“I would caution us that a billion dollars here and there does not mean success when there are big commercial companies that invested $20-$30 billion into product lines that couldn’t make them commercial. When we mean commercially viable, it’s got to be at a scale. Building one or two or 100 or 1,000 machines is great. But we’ve got to think bigger if it’s going to be commercially viable and successful, it’s got to be at a scale to the masses. If it’s just in a couple of ivory towers, and academia or governments, and all the government’s care about is cracking RSA. Is that a commercial viable success? I don’t know.”

Strangeworks, founded in 2018, may be the least well-known of the panel companies, at least outside the quantum industry where it is well-known. The company develops software tools for quantum resources, has built a quantum community for education and idea exchange, and works with a host of quantum hardware companies providing access to their resources. Among the panelists, Hurley was perhaps the most unambiguous advocate.

“When we started, I used to joke with our investors, ‘What does Strangeworks do? We write software for computers that don’t exist.’ Then a couple years later it was, ‘We write software for you know, they’re not really computers but are kind of good lab equipment for exploring the quantum landscape.’ Now, almost five years in I can’t say that anymore. Are they the most amazing general purpose quantum computers in the world? Absolutely not. Are they light years over where they were last year and the year before that? Absolutely,” said Hurley.

The full conversation is best watched directly. Here’s a link to the session video. Presented below are a few topics highlighted by the panel.

What Does Early FS Success Look Like?

Besides simply getting quantum computers to work, there are many questions about what financial applications will be able to actually do better on quantum systems than classical resources. Optimization is often touted, but perhaps wrongly so, said IBM’s Prabhakar.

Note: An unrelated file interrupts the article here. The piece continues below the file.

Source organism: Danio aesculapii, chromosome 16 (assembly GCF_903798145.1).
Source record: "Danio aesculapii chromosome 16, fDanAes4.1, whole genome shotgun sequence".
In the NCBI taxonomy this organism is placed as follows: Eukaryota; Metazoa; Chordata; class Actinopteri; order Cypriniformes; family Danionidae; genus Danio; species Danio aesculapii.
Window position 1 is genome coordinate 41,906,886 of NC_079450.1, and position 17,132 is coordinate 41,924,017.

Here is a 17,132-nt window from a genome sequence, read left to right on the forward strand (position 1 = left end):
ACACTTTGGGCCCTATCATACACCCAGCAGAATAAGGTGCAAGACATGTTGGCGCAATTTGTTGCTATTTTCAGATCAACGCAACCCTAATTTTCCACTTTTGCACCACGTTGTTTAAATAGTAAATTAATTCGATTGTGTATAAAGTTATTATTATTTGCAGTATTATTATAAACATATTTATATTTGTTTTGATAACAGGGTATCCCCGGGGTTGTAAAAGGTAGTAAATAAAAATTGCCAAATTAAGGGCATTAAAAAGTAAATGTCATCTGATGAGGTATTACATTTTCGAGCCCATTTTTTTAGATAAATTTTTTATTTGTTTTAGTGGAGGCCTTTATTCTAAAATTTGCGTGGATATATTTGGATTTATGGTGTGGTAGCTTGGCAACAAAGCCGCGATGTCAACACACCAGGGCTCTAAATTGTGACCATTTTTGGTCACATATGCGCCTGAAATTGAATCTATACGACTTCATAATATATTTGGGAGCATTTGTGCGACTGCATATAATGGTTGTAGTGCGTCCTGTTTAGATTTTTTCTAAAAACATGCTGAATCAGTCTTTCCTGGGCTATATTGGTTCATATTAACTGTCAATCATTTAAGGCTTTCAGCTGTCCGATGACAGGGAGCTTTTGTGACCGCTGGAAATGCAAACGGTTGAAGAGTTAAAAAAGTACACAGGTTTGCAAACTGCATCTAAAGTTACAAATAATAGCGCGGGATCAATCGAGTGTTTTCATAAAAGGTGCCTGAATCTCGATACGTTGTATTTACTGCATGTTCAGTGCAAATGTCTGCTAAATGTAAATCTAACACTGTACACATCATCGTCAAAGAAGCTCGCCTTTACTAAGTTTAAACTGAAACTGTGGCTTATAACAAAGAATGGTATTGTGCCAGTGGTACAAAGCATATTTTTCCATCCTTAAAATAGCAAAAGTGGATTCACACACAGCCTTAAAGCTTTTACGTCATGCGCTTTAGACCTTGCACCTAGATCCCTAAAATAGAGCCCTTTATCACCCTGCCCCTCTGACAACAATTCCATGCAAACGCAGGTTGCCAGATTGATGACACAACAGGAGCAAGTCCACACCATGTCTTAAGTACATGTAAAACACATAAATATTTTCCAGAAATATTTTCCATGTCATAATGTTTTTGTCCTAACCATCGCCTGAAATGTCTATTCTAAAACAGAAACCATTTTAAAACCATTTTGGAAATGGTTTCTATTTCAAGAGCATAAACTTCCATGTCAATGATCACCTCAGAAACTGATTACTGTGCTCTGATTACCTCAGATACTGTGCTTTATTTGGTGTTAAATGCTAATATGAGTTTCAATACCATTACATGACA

“There are basically three areas which are interesting: there’s simulating nature, there is optimization, and then there is machine learning,” said Prabhakar. “Initially, when we started working with banks, right – JPMC is a client of ours as is Goldman Sachs and others – they started looking at optimization. But it was very clear that there are classical methods which are actually advancing as quickly in optimization. So, if you’d asked me three years ago, my answer would have been optimization. Now we are realizing it’s not optimization, it’s probably machine learning-based analysis, which are going to have first early use cases.

“If you look at the work our clients are doing, you will see that a lot of them are actually not making the decision right now on which of these three areas they want to work on. They’re doing proof of concepts, but they’ve made the most advances in credit analysis, risk analysis, using machine learning, and quantum machine learning specifically. They have small teams which are looking still at optimization and figuring out how do they take their workflows, break it into classical and quantum parts, and stitch them together? There’s a lot of work how do you integrate these,” she said.

Hurley tended to agree, “In December, John Preskill (Caltech) and his team released a paper showing that you could do exponential speedups on machine learning, right. So, they used 40 superconducting qubits. They ran about 1,300 experiments, and they definitively proved there is a quantum advantage to be gained with machine learning. Clearly, machine learning is very important. That would be the first one that would be the most impactful [in FS], because I have not talked to a finance company that is not applying machine learning to all manner of things from risk management, to portfolio optimization, etc. There’s a speedup that is demonstrable right there.”